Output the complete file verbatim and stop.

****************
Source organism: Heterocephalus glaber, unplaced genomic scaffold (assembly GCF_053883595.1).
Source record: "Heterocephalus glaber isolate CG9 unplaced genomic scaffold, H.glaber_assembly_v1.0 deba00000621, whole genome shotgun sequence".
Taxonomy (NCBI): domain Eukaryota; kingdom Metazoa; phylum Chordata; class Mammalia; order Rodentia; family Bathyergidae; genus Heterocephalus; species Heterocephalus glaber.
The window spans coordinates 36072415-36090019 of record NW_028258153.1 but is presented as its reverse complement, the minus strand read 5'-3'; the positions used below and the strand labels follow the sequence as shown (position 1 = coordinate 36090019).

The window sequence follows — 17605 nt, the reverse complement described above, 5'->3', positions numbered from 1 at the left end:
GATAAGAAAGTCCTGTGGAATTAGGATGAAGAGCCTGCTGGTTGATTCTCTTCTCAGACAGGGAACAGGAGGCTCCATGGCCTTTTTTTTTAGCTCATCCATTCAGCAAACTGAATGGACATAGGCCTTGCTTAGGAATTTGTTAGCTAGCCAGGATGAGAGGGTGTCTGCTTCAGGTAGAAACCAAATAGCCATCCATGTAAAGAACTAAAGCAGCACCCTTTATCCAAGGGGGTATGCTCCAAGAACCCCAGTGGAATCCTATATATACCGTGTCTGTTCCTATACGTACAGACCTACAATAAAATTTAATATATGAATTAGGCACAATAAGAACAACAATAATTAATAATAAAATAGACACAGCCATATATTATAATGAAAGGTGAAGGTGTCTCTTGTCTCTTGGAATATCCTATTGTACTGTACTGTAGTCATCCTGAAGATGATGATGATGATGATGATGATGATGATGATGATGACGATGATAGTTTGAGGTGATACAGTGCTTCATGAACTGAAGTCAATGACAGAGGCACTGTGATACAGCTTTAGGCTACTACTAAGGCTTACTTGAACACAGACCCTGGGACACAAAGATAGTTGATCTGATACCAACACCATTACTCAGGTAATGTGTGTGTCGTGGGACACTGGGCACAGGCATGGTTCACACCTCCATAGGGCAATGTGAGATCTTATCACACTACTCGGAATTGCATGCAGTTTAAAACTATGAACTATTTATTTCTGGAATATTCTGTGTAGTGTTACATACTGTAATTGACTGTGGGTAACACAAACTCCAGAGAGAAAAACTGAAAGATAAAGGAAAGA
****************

Source organism: Heterocephalus glaber, unplaced genomic scaffold (assembly GCF_053883595.1).
Source record: "Heterocephalus glaber isolate CG9 unplaced genomic scaffold, H.glaber_assembly_v1.0 deba00000621, whole genome shotgun sequence".
Taxonomy (NCBI): domain Eukaryota; kingdom Metazoa; phylum Chordata; class Mammalia; order Rodentia; family Bathyergidae; genus Heterocephalus; species Heterocephalus glaber.
The window spans coordinates 36072415-36090019 of record NW_028258153.1 but is presented as its reverse complement, the minus strand read 5'-3'; the positions used below and the strand labels follow the sequence as shown (position 1 = coordinate 36090019).

The window sequence follows — 17605 nt, the reverse complement described above, 5'->3', positions numbered from 1 at the left end:
GATAAGAAAGTCCTGTGGAATTAGGATGAAGAGCCTGCTGGTTGATTCTCTTCTCAGACAGGGAACAGGAGGCTCCATGGCCTTTTTTTTTAGCTCATCCATTCAGCAAACTGAATGGACATAGGCCTTGCTTAGGAATTTGTTAGCTAGCCAGGATGAGAGGGTGTCTGCTTCAGGTAGAAACCAAATAGCCATCCATGTAAAGAACTAAAGCAGCACCCTTTATCCAAGGGGGTATGCTCCAAGAACCCCAGTGGAATCCTATATATACCGTGTCTGTTCCTATACGTACAGACCTACAATAAAATTTAATATATGAATTAGGCACAATAAGAACAACAATAATTAATAATAAAATAGACACAGCCATATATTATAATGAAAGGTGAAGGTGTCTCTTGTCTCTTGGAATATCCTATTGTACTGTACTGTAGTCATCCTGAAGATGATGATGATGATGATGATGATGATGATGATGATGACGATGATAGTTTGAGGTGATACAGTGCTTCATGAACTGAAGTCAATGACAGAGGCACTGTGATACAGCTTTAGGCTACTACTAAGGCTTACTTGAACACAGACCCTGGGACACAAAGATAGTTGATCTGATACCAACACCATTACTCAGGTAATGTGTGTGTCGTGGGACACTGGGCACAGGCATGGTTCACACCTCCATAGGGCAATGTGAGATCTTATCACACTACTCGGAATTGCATGCAGTTTAAAACTATGAACTATTTATTTCTGGAATATTCTGTGTAGTGTTACATACTGTAATTGACTGTGGGTAACACAAACTCCAGAGAGAAAAACTGAAAGATAAAGGAAAGA